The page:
Setting up your Xcode Project

Xcode 9 and up

In most cases, fastlane will work out of the box with Xcode 9 if you selected manual code signing, and chose a provisioning profile name for each of your targets (see Xcode 8 section).

If you don't use match, we recommend defining a mapping of app target to provisioning profile in your Fastfile. By defining those profiles, you can guarantee reproducible builds every time you run it.

lane :beta do
  gym(
    export_method: "app-store",
    export_options: {
      provisioningProfiles: { 
        "com.example.bundleid" => "Provisioning Profile Name",
        "com.example.bundleid2" => "Provisioning Profile Name 2"
      }
    }
  )
end

Xcode 8

With Xcode 8 you can set a provisioning profile name for each of your targets instead of a provisioning profile UUID. By doing so, Xcode automatically selects the latest provisioning profile matching its name. This way you don't have to update your Xcode project, every time you re-generate your provisioning profile (e.g. when adding a new device)

You can now specify which provisioning profile to use in the General tab after disabling Automatically manage signing.

Alternatively you can also specify the provisioning profile in the Build Settings tab.

If your provisioning profile is not listed in the drop down, there might be a few reasons:

  • It doesn't match the bundle identifier of the target
  • The associated certificate or its private key is not installed on the local machine
  • The provisioning profile is not installed on the local machine

Check out Debugging codesigning issues for more information on how to debug signing issues.

Build settings

Previously you could specify the UUID of the provisioning profile using the PROVISIONING_PROFILE Xcode settings property, with Xcode 8 you specify it using the PROVISIONING_PROFILE_SPECIFIER instead:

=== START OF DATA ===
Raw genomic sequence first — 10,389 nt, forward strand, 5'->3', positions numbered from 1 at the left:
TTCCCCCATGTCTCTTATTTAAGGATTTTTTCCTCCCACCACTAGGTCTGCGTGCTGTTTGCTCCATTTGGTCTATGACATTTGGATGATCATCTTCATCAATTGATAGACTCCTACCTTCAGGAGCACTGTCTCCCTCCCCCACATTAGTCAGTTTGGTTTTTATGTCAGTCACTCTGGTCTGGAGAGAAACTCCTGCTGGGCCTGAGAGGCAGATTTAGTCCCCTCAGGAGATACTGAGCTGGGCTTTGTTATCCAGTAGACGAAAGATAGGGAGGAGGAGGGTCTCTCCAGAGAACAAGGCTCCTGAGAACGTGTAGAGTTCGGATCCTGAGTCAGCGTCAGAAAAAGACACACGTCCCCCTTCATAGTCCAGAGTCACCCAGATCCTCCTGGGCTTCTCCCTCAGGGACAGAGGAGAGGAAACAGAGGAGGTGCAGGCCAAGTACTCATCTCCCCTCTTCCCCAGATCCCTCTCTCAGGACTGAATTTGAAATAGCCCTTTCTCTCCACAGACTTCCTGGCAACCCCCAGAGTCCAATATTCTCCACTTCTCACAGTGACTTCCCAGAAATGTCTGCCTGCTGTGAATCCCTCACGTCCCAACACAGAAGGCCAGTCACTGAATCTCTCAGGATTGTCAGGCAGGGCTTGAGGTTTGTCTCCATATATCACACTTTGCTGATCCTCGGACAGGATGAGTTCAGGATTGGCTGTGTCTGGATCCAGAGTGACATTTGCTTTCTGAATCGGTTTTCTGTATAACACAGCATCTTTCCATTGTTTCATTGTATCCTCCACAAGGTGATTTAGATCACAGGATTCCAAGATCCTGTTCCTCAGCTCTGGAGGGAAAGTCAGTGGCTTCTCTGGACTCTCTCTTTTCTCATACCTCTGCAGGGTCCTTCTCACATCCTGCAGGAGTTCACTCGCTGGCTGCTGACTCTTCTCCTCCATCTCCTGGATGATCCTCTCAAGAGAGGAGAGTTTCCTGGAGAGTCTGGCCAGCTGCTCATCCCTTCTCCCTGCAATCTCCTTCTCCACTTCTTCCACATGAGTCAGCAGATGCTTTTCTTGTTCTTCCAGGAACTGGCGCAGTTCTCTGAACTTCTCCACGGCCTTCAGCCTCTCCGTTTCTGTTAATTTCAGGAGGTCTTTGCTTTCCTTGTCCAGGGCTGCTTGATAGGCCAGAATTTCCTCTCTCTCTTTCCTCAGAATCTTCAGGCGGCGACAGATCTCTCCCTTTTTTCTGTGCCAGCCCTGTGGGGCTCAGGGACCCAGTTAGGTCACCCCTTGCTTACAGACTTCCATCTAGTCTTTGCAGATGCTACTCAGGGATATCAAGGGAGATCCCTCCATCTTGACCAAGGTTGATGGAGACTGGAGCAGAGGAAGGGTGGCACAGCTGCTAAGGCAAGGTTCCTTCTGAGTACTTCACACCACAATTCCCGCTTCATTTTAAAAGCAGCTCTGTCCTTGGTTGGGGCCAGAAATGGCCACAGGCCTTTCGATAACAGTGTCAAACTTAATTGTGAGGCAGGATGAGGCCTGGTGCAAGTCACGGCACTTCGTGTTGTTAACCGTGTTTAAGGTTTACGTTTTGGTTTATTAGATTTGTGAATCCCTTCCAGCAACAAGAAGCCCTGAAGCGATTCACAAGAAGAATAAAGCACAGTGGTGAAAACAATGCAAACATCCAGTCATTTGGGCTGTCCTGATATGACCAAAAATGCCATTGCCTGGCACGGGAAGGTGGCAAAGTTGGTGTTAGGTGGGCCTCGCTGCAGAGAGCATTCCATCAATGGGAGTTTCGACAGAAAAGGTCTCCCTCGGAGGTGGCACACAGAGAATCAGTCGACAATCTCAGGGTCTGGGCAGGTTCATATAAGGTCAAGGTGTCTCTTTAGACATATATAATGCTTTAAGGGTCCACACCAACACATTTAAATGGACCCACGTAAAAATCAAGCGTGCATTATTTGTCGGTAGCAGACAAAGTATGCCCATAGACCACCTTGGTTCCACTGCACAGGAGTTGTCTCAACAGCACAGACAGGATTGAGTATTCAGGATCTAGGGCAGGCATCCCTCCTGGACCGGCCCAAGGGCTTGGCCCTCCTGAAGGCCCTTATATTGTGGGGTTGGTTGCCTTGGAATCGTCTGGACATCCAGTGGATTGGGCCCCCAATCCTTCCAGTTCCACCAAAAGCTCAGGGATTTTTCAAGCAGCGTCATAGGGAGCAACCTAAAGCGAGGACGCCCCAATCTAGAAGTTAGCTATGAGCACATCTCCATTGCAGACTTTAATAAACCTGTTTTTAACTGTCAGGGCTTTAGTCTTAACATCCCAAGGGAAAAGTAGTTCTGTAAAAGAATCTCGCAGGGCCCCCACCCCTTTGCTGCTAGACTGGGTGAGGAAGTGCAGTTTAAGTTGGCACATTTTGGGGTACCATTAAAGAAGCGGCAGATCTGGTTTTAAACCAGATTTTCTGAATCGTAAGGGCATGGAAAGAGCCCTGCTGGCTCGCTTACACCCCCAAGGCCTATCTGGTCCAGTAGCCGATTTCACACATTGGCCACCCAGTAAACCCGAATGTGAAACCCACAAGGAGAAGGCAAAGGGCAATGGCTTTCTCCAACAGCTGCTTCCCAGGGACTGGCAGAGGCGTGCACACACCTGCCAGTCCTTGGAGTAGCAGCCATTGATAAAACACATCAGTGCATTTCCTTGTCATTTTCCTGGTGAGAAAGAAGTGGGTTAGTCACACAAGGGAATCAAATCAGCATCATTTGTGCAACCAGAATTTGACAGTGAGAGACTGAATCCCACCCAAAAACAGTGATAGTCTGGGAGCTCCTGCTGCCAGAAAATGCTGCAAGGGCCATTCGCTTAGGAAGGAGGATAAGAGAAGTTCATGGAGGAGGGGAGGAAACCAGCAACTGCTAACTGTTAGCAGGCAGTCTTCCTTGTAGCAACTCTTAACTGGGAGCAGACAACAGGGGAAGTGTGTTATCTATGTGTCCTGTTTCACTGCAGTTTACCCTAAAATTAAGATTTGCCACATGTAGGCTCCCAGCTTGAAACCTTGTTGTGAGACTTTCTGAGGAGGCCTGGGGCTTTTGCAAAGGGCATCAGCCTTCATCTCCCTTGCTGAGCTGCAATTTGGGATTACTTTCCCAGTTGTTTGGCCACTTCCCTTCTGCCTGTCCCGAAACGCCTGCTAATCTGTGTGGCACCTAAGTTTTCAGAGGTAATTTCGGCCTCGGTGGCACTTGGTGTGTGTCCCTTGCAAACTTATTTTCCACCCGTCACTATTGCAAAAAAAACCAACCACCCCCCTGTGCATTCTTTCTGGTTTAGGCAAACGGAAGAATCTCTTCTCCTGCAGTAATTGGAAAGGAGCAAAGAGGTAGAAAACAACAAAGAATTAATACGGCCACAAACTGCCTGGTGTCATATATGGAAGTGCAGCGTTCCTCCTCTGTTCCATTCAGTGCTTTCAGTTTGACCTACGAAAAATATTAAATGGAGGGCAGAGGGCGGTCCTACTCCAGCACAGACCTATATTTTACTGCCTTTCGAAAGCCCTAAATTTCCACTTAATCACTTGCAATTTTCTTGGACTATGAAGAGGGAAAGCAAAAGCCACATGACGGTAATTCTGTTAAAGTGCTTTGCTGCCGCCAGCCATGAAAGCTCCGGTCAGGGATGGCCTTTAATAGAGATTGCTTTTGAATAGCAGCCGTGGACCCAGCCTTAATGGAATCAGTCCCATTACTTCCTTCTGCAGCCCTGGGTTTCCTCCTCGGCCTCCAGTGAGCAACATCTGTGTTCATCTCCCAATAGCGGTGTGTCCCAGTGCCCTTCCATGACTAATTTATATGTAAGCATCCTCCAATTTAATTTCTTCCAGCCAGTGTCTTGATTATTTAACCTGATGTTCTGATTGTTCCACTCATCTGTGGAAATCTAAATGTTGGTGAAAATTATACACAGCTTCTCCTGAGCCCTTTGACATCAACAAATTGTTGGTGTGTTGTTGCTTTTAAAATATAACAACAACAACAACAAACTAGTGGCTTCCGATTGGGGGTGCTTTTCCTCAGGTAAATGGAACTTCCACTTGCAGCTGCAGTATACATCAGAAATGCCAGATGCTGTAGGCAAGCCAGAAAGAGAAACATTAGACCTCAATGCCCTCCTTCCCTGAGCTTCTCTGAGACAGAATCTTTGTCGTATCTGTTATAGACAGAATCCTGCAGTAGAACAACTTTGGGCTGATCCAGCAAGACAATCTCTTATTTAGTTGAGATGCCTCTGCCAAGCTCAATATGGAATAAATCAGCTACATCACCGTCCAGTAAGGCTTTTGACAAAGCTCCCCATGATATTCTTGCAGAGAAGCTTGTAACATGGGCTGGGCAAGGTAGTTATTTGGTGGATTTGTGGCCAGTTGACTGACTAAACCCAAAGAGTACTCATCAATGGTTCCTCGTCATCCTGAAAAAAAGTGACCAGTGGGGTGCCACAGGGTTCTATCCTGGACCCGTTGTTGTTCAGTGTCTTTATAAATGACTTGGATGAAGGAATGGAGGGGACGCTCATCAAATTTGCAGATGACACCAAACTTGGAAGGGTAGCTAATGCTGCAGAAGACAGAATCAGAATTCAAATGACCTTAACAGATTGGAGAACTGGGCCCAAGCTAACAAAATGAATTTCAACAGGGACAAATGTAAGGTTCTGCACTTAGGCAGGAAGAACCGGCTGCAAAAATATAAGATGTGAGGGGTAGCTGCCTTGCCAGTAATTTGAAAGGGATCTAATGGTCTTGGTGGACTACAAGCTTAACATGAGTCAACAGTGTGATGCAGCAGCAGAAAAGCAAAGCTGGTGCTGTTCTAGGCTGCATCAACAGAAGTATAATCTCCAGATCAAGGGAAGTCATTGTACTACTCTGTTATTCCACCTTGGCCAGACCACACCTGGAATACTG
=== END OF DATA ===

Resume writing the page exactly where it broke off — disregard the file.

DEVELOPMENT_TEAM = N8XAAASEU2;
PROVISIONING_PROFILE_SPECIFIER = "match AppStore me.themoji.app.release";

It is recommended to select the provisioning profile in the General tab in your Xcode project, so Xcode will automatically set the values mentioned above for you.

Set using environment variable

You could pass the profile specifier via environment variables too (See Xcode 7 approach below), however in most cases it's enough to define it statically in your project, per target, since usually neither your Team ID, nor the provisioning profile change.

If you're using match the following environment variables are being set for you:

+---------------------+------------------------------------------------+--------------------------------------+
|                                       Installed Provisioning Profile                                        |
+---------------------+------------------------------------------------+--------------------------------------+
| Parameter           | Environment Variable                           | Value                                |
+---------------------+------------------------------------------------+--------------------------------------+